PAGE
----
How to Pick the Right Singing Mentor

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I always love the first lesson with a new student. Young and old, new singing students are so full of excitement to come to study what they naturally love to do, and their energy is infectious! But how do you go about finding and choosing the singing mentor who is right for you? Here are a few things to consider.

1. Voice Teachers vs. Vocal Coaches

I say “singing mentor” because there are different types of professionals to choose from depending on what your goals are. Generally speaking, a Voice Teacher is someone who has a post-secondary education not only in performance singing, but also in vocal pedagogy—the study of teaching voice. A Voice Teacher helps someone to improve their vocal instrument, tone quality, technique, etc. using an advanced knowledge of vocal anatomy and sound. A Vocal Coach, on the other hand, is usually an experienced musician who helps a singer prepare for a specific challenge—like an audition, recording, or live show—and is almost always a deft piano accompanist. A Vocal Coach will help a singer to maximize a performance. Of course there is lots of crossover, and both Voice Teachers and Vocal Coaches will be able to guide singers through warm-ups, exercises, repertoire, and sometimes even psychological barriers. Both can help beginner voice students, and almost all of them will work with beginners.

2. Teaching Experience 

A singing mentor may or may not have a university or college music degree, and that’s ok. A six-year-old beginner does not need to see someone with a master’s degree in Vocal Pedagogy. But they probably should see someone who has experience teaching six-year-olds. The most important thing here is teaching experience. Just because someone knows how to do something really well doesn’t mean they know how to teach it. A good mentor will have a well-rounded musical career, but they don’t need to be a Broadway veteran to help you reach your goals. A combination of education, years of teaching experience, and the age range of their students will give you an idea of what their background is and what their strengths will be as a mentor.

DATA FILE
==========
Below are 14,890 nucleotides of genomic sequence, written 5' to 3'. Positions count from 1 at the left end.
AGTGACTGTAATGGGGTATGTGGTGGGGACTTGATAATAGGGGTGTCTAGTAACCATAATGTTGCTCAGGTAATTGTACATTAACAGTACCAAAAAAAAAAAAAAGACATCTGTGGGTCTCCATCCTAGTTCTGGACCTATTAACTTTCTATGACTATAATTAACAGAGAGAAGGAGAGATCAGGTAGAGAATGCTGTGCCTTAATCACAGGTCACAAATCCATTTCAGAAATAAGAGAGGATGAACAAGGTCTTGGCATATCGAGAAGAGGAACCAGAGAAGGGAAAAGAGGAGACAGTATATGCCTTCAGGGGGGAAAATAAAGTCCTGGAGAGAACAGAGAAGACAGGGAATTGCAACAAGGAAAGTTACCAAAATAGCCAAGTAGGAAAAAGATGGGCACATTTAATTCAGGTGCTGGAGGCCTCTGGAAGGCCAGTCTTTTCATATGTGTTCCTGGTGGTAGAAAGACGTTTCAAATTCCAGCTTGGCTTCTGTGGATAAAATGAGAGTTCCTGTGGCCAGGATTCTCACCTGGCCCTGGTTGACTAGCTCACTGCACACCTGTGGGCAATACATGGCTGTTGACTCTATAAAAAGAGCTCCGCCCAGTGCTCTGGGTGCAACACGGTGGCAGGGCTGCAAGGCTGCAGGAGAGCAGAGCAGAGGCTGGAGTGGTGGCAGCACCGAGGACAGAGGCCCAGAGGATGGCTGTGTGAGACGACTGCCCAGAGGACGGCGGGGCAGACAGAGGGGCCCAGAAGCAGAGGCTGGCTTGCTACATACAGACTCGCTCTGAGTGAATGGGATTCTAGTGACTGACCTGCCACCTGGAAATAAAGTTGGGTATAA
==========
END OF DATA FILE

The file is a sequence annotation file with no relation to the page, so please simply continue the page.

3. Genre

Most singing mentors work primarily in one genre of singing: classical, musical theatre, jazz, or pop. Some can help with more than one; Vocal Coaches are more likely to be generalists, and Voice Teachers are more likely to be specialists. Voice Teachers are also more likely to be classically trained. Keep in mind that most of the post-secondary music education available for voice is in classical or jazz programs, so a university- or college-educated mentor will likely be trained in one of these two genres. There are a few specialized colleges that teach musical theatre, like the Randolph Academy, but post-secondary programs that graduate pop singers are few and far between (here’s one). When seeking a mentor, keep in mind what genre you are looking to study. Personally, I believe that all singers can benefit from classical training, and it’s a fine place for a beginner to start.

4. Vetting

As it stands, there is no legal regulation of private music teachers in Ontario. Anyone can hang their sign and say they teach voice. While I do believe that qualifications can come from a variety of different places, things to look out for would be a post-secondary music degree or diploma, years of teaching experience, and/or membership in professional associations like ORMTA or NATS. Teachers at private music schools have also been vetted by the school in the hiring process, and often have had a criminal background check done in order to teach children.

5. Price Point

Singing mentors in particular seem to come in a wide variety of price points. I have seen everything from $50 to $300 per hour, and that’s just in Toronto. The amount a teacher charges is based on many factors, including the market they are in, their name recognition, and their target demographic. As a general rule, the more professional your goals are, the more you are going to pay for the right mentor. The ones who charge more than $100/hour generally have name recognition in the music industry, but there truly are no rules. For beginners and hobbyists though, student teachers are a good quality, less expensive alternative to get you started.

How did you find your singing mentor?

 

 

 

 

 

 

 

 

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